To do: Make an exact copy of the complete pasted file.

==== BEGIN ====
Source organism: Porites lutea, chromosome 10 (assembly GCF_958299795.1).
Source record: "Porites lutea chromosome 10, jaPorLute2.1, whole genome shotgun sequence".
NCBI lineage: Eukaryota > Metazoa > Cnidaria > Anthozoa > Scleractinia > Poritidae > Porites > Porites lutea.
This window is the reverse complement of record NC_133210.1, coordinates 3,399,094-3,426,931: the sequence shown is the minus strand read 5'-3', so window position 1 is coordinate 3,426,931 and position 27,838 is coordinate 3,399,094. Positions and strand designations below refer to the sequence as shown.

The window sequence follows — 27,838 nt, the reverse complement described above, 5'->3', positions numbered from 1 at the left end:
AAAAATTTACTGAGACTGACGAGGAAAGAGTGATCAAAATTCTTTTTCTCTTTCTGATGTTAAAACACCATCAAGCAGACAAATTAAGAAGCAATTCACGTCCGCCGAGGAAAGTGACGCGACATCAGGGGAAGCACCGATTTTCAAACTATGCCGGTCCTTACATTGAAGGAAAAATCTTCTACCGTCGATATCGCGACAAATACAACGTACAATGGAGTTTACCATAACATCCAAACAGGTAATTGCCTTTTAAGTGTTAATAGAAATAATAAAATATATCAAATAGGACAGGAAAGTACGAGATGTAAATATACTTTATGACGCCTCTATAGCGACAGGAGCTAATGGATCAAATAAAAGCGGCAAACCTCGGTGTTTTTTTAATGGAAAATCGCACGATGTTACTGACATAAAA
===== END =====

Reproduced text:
Source organism: Porites lutea, chromosome 10 (assembly GCF_958299795.1).
Source record: "Porites lutea chromosome 10, jaPorLute2.1, whole genome shotgun sequence".
NCBI lineage: Eukaryota > Metazoa > Cnidaria > Anthozoa > Scleractinia > Poritidae > Porites > Porites lutea.
This window is the reverse complement of record NC_133210.1, coordinates 3,399,094-3,426,931: the sequence shown is the minus strand read 5'-3', so window position 1 is coordinate 3,426,931 and position 27,838 is coordinate 3,399,094. Positions and strand designations below refer to the sequence as shown.

The window sequence follows — 27,838 nt, the reverse complement described above, 5'->3', positions numbered from 1 at the left end:
AAAAATTTACTGAGACTGACGAGGAAAGAGTGATCAAAATTCTTTTTCTCTTTCTGATGTTAAAACACCATCAAGCAGACAAATTAAGAAGCAATTCACGTCCGCCGAGGAAAGTGACGCGACATCAGGGGAAGCACCGATTTTCAAACTATGCCGGTCCTTACATTGAAGGAAAAATCTTCTACCGTCGATATCGCGACAAATACAACGTACAATGGAGTTTACCATAACATCCAAACAGGTAATTGCCTTTTAAGTGTTAATAGAAATAATAAAATATATCAAATAGGACAGGAAAGTACGAGATGTAAATATACTTTATGACGCCTCTATAGCGACAGGAGCTAATGGATCAAATAAAAGCGGCAAACCTCGGTGTTTTTTTAATGGAAAATCGCACGATGTTACTGACATAAAA